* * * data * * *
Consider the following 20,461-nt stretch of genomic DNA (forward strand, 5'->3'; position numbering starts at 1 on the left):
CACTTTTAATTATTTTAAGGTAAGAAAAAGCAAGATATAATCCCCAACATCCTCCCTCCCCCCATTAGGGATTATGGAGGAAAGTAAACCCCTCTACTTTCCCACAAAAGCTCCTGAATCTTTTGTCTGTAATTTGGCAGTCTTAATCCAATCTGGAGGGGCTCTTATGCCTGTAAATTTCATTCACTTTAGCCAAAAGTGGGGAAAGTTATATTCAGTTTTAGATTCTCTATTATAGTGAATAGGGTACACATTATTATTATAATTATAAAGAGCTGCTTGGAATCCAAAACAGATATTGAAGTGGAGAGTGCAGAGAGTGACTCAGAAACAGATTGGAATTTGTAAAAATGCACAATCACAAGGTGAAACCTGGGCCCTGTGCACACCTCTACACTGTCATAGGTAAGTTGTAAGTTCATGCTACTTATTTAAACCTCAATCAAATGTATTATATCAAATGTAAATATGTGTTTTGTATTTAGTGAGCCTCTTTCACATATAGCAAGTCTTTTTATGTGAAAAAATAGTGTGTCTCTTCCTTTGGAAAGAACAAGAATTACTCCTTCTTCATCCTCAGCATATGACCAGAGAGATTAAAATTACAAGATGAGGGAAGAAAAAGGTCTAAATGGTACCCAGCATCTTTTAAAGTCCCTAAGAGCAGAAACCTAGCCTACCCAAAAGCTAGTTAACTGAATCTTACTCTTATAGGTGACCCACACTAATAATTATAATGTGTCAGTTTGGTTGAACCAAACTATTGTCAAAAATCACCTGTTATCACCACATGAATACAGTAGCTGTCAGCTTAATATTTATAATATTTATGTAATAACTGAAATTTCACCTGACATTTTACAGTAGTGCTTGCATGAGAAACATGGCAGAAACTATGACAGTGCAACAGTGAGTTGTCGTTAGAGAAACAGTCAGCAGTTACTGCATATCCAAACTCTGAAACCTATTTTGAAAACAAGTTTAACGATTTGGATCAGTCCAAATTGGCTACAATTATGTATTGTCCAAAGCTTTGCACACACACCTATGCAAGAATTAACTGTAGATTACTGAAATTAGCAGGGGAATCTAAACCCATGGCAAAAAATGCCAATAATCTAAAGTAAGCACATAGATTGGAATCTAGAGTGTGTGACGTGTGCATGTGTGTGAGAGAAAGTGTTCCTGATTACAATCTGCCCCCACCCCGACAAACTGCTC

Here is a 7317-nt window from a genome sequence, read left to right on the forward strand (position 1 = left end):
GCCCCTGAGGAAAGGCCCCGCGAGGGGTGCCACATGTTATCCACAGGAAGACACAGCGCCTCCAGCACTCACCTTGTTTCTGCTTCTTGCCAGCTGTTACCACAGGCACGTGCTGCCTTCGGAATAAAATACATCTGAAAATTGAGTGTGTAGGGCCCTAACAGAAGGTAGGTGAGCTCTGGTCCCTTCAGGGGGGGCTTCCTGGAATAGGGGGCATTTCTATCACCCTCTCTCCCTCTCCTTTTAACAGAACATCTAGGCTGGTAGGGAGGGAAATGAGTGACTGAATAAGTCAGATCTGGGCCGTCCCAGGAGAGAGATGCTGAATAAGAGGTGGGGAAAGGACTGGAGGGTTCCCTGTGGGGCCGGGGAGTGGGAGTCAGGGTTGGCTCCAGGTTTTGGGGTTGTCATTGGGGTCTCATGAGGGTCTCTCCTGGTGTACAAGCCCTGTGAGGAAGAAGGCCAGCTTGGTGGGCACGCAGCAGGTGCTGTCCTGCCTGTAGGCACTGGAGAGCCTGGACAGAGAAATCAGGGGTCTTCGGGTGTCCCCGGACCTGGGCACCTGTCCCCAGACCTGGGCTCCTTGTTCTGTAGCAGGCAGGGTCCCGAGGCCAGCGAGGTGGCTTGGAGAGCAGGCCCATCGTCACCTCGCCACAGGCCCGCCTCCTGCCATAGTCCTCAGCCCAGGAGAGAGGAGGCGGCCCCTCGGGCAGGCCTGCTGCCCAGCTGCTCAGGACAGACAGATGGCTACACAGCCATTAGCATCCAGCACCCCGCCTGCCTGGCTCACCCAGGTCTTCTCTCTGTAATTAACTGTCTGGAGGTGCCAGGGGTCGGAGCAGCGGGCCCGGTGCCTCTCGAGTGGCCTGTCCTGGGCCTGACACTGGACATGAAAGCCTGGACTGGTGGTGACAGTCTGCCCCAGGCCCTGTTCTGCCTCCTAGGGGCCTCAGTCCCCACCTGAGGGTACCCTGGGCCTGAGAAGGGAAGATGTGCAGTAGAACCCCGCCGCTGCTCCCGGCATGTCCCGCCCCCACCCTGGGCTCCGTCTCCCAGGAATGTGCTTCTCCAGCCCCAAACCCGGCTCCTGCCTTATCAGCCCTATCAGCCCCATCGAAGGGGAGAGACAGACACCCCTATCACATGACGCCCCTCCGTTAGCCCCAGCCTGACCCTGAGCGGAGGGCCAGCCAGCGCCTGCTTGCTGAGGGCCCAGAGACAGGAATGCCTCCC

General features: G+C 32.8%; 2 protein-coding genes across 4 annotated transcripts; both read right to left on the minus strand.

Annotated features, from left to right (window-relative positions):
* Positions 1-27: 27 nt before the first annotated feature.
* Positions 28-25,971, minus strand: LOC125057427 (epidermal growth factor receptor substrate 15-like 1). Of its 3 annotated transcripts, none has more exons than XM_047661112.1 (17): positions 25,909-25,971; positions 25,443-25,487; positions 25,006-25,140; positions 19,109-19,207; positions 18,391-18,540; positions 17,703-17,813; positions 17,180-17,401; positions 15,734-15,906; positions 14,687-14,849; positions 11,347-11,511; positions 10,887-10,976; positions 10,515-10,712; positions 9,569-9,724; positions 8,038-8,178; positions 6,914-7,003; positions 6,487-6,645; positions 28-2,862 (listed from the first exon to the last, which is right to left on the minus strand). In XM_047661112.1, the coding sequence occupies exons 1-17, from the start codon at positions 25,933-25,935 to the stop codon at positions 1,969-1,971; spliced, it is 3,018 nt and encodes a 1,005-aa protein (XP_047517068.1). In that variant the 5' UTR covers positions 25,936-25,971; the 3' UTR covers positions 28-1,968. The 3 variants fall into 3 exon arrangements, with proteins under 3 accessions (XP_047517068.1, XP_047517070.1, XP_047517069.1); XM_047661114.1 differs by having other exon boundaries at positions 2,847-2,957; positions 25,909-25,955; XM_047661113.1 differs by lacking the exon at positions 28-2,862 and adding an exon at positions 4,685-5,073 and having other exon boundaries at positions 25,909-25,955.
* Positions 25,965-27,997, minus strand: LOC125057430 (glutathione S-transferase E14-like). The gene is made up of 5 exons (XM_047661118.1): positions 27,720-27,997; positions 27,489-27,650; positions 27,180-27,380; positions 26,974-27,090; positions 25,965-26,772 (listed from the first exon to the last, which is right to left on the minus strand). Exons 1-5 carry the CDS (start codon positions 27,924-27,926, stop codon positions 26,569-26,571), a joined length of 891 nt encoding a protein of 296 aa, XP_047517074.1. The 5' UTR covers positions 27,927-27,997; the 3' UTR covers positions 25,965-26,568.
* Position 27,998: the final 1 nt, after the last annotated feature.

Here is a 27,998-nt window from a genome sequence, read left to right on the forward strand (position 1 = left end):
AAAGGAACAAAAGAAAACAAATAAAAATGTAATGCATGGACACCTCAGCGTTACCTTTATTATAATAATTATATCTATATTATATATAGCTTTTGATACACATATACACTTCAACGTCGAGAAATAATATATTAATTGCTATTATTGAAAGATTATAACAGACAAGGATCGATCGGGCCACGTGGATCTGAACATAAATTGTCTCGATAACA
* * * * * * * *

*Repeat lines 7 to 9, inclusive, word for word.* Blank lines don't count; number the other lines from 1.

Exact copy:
* Positions 1-27: 27 nt before the first annotated feature.
* Positions 28-25,971, minus strand: LOC125057427 (epidermal growth factor receptor substrate 15-like 1). Of its 3 annotated transcripts, none has more exons than XM_047661112.1 (17): positions 25,909-25,971; positions 25,443-25,487; positions 25,006-25,140; positions 19,109-19,207; positions 18,391-18,540; positions 17,703-17,813; positions 17,180-17,401; positions 15,734-15,906; positions 14,687-14,849; positions 11,347-11,511; positions 10,887-10,976; positions 10,515-10,712; positions 9,569-9,724; positions 8,038-8,178; positions 6,914-7,003; positions 6,487-6,645; positions 28-2,862 (listed from the first exon to the last, which is right to left on the minus strand). In XM_047661112.1, the coding sequence occupies exons 1-17, from the start codon at positions 25,933-25,935 to the stop codon at positions 1,969-1,971; spliced, it is 3,018 nt and encodes a 1,005-aa protein (XP_047517068.1). In that variant the 5' UTR covers positions 25,936-25,971; the 3' UTR covers positions 28-1,968. The 3 variants fall into 3 exon arrangements, with proteins under 3 accessions (XP_047517068.1, XP_047517070.1, XP_047517069.1); XM_047661114.1 differs by having other exon boundaries at positions 2,847-2,957; positions 25,909-25,955; XM_047661113.1 differs by lacking the exon at positions 28-2,862 and adding an exon at positions 4,685-5,073 and having other exon boundaries at positions 25,909-25,955.
* Positions 25,965-27,997, minus strand: LOC125057430 (glutathione S-transferase E14-like). The gene is made up of 5 exons (XM_047661118.1): positions 27,720-27,997; positions 27,489-27,650; positions 27,180-27,380; positions 26,974-27,090; positions 25,965-26,772 (listed from the first exon to the last, which is right to left on the minus strand). Exons 1-5 carry the CDS (start codon positions 27,924-27,926, stop codon positions 26,569-26,571), a joined length of 891 nt encoding a protein of 296 aa, XP_047517074.1. The 5' UTR covers positions 27,927-27,997; the 3' UTR covers positions 25,965-26,568.